Not that I’ve seen. However, I think that Risk Legacy is an awesome game experience. It has become an absolute staple for my gaming group, even overcoming a strong aversion to Risk. Five people are probably going to get 30-40 hours of entertainment out of that box, and at the end there’s a unique memento of those 30-40 hours spent. That’s pretty cool.
You also hit upon the big reason why I love board games so much. It gets people around a table doing social things. Whenever I get together with friends and we just watch a movie or something, the room is quiet and there’s very little interaction. I can do the same thing when I’m by myself.
Social gatherings are meant to be social. Board games are inherently social.
Q8: Saving for multiple goals
In one of your recent posts in the 365 days section you talked about having money automatically transfered into savings accounts for different things you are saving for. I have a regular checking, a short term savings and a long term growth account (the PNC Virtuall Wallet is AMAZING by the way and makes this all very streamlined). But you talked about an account saving for a car, and I know I should have an emergency fund, but I’m not really sure how to set all this up.
What do your account setups look like? Do you save for more than one thing in the same account or have a separate account for every savings goal? And where do you put money for things like a new dish washer or other larger item that might break before you get around to proactively replacing it? Does this come from your emergency fund?
I use ING Direct for most of my specific savings goals. ING Direct allows a person to set up as many savings accounts as they’d like (I’ve never hit a limit, anyway). You can have automatic savings plans tied to each one of them.
Thus, I’ll have a savings account that’s tied to saving for a car, another tied to saving for a new dishwasher, another that’s just an emergency fund, and so on.
I usually try to start saving for things as soon as I get an inkling that they’re going to need replacing soon. Most of the time, failures of things like cars and appliances provide some hint beforehand. I usually try to rely on those hints.
Q9: Paying someone to prepare taxes
I was wondering what you think of paying someone to prepare your taxes? In the past 30 years, my husband and I have always had someone prepare our taxes at a cost of $175.00 I keep all the tax forms in a file folder and sort through it before I bring it to the preparer. We also just have the basic write offs such as our mortgage and donations. Nothing ever really adds up to being able to write anything off because we make too much and don’t donate enough. Plus we’re healthy, so we don’t have any medical expenses.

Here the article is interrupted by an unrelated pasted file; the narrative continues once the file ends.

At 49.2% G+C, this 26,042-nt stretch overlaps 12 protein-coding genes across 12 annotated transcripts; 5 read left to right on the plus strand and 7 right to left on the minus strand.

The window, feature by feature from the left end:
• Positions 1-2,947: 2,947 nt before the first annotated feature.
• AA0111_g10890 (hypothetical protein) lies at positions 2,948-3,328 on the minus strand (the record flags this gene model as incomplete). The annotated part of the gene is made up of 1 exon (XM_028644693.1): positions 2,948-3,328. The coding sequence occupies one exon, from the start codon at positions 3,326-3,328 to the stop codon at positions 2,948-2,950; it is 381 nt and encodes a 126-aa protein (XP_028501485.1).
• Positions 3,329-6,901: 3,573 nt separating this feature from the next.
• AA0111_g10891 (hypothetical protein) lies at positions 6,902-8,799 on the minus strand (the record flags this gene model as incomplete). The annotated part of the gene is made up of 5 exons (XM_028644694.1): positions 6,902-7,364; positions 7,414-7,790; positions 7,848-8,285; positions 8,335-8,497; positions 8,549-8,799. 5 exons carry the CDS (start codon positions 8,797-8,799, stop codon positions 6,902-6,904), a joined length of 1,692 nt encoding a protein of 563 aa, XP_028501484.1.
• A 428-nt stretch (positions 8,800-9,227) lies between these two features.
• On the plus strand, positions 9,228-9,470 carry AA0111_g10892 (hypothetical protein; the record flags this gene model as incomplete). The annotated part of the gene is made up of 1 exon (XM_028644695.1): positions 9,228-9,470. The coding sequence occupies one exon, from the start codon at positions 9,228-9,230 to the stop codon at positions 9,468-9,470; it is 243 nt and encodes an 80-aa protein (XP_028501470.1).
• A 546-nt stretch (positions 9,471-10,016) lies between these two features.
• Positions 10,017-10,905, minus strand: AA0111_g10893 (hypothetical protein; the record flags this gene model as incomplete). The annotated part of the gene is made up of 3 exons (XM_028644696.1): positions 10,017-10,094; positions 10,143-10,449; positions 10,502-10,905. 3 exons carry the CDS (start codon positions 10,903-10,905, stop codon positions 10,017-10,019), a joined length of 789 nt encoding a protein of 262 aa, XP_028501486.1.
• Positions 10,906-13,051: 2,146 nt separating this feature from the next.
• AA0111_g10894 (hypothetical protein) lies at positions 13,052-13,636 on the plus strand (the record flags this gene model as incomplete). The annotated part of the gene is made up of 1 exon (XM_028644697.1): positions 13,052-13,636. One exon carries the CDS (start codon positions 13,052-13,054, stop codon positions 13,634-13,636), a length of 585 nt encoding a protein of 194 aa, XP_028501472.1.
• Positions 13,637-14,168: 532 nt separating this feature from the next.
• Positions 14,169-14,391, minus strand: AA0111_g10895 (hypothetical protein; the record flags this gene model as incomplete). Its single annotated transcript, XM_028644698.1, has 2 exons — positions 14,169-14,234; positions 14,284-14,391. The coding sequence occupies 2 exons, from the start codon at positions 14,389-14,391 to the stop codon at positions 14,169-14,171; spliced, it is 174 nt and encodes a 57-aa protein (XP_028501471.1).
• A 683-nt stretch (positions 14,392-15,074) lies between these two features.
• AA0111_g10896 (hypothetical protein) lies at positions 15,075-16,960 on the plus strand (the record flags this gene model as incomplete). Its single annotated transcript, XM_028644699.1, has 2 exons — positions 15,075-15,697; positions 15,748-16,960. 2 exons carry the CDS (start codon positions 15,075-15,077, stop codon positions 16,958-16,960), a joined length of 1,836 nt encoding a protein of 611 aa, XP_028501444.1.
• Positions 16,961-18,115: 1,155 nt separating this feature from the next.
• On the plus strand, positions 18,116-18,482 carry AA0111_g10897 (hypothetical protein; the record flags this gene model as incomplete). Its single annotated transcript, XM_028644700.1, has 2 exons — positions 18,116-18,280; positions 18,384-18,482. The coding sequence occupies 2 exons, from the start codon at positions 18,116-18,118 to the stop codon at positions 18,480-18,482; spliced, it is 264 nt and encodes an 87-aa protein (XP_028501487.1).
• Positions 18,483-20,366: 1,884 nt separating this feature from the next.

My question is how are the tax preparation people that you see on commercials all the time? Right now they have a new program that you can work on your taxes from home and they have an instant question/help line available if you have any questions? Also what about Turbo Tax? I saw it advertised for $45.00 at Sam’s Club and was wondering if that’s the way to go.
I use TurboTax for my own taxes. It does the job really well and hasn’t failed me yet.
Most of the time, when I’ve observed what a tax preparer does, they’re generally using TurboTax or a TurboTax-like computer program to prepare your taxes for you. They just take the numbers from the documents you’ve given them, put them into a program, and out pops your forms.
I’d rather just do that myself. I’d try out TurboTax if I were you.
Q10: Setting microgoals
You’ve mentioned many times that you set “microgoals” for yourself. Could you elaborate on what exactly that means? What’s the difference between that and a short-term goal?
I usually set “microgoals” on a weekly basis. Typically, I’ll think about a goal that I want to complete for the week – usually some task that will take me a few hours that’s outside my normal routine – over the weekend.
On Monday, I’ll set my “microgoal” (or pair of them) for the week. I’ll figure out how to fit them into my week and have a plan for making them happen.
Usually, I strive to complete them by Friday afternoon, but sometimes goals run over into the weekend. If I find that I can’t complete one for the week, I spend some time trying to figure out why I didn’t get it done.
Got any questions? Email them to me or leave them in the comments and I’ll attempt to answer them in a future mailbag (which, by way of full disclosure, may also get re-posted on other websites that pick up my blog). However, I do receive hundreds of questions per week, so I may not necessarily be able to answer yours.